Individualized help for intravenous drug users a needed service

Frú Ragnheiður.jpeg

Translation: Ásdís Sól Ágústsdóttir

Frú Ragnheiður (“Mrs. Ragnheiður”), the Reykjavík Red Cross’ harm reduction project, started in 2009 and is run by Svala Jóhannesdóttir. The project’s aim is to reach out to injection drug users and homeless individuals by offering them needle exchange services and health care. Frú Ragnheiður is a customized vehicle, a sort of health clinic on wheels, that drives around the capital region six nights a week from 6 to 10 PM. Roughly 80 volunteers are involved in the project. During each shift there are three volunteers on duty: one healthcare worker, one general volunteer, and one driver. In addition, there’s always a doctor on call. In 2018, 455 individuals sought out Frú Ragnheiður’s services, making a total of 3,854 visits.

Those who seek out Frú Ragnheiður’s services are marginalized individuals who often face prejudice and a lack of understanding from society. Clients can receive a variety of care-based services, like wound care, antibiotic treatment, general health checks, counseling, and psychological support. Clients can get clean needles for intravenous drug use, needed nutrition, warm clothes, sleeping bags, personal hygiene products, and more. In addition, people can bring sharps containers filled with used needles to Frú Ragnheiður, which helps keep them off the streets and out of public trash cans. In 2018, the project disposed of 2,670 litres of used injection equipment.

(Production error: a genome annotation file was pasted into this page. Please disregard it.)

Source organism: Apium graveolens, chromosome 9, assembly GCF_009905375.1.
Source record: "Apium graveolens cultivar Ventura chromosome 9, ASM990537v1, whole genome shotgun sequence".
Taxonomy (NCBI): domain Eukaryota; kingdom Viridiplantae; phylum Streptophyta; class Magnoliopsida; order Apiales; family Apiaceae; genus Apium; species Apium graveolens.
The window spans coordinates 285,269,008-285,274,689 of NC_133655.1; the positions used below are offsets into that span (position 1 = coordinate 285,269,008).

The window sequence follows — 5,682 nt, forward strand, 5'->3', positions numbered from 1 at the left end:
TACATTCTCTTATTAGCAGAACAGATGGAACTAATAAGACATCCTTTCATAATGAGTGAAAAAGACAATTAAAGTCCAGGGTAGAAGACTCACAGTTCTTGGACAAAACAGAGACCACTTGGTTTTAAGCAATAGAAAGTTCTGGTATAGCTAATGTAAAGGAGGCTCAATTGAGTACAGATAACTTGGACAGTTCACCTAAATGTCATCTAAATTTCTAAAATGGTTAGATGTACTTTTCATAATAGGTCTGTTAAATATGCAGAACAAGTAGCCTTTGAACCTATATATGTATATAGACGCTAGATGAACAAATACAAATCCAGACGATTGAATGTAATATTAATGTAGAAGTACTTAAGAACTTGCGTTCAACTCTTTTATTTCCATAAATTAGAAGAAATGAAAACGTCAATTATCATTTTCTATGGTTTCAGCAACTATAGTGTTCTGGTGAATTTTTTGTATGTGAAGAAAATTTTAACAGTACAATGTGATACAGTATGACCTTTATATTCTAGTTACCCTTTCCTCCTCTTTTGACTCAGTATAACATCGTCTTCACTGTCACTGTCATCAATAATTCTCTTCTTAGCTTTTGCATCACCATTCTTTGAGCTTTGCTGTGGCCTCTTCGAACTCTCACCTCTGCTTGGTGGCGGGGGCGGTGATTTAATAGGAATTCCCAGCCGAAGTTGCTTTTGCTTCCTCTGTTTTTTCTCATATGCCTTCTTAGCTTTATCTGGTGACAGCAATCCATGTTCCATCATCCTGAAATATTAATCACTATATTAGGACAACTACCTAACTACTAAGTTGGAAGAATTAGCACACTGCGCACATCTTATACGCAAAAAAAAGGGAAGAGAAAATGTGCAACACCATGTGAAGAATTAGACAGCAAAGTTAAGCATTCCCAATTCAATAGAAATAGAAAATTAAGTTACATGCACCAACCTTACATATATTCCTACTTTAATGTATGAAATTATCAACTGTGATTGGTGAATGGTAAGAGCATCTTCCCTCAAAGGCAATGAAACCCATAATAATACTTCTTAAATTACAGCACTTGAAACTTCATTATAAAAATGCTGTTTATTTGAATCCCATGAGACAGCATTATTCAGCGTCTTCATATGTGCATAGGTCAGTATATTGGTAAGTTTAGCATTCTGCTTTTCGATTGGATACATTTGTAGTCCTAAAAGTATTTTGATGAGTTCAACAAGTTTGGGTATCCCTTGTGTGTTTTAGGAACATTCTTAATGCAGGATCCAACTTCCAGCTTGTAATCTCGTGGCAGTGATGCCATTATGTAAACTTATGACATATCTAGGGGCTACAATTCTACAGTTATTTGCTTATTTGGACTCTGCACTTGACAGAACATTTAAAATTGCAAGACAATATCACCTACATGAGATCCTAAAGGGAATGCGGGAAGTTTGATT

Student Council President Elísabet Brynjarsdóttir is a nurse who was recently hired to work for Frú Ragnheiður. Among her responsibilities, she oversees medical care provided under the auspices of the project.

A dire need for Frú Ragnheiður’s services

Elísabet says Frú Ragnheiður’s services are vital to many people. “I started out as a volunteer a year ago and what shocked me the most, with my nursing background, is how much these people need health care that comes to them. They face so many obstacles, for example just to go to a doctor’s appointment or the emergency room, there’s the opening hours, the cost, all of those things have an effect and reduce the likelihood of these people showing up. Many have had negative experiences with the healthcare system, like healthcare professionals who treat them with prejudice and don’t understand their position.”

Eliminating paternalistic attitudes

But how does Frú Ragnheiður get in contact with clients? “We offer services that clients seek out on their own terms. They call and ask to meet us. We come to them, to where they are, and provide them with a very good local service,” says Elísabet, emphasizing the importance of meeting people where they are and accepting them, no matter what they’re going through at any given time.

“We listen to their needs in the current moment and we don’t judge their circumstances or what has happened in their past. We also try to empower these individuals so they feel stronger, which may help them to take steps in a positive direction. Overall, we approach these individuals with respect, love and care, just as we would approach anyone else, really. We try to support them where they are right now. We don’t tell them what to do, we totally eliminate any paternalistic attitudes.”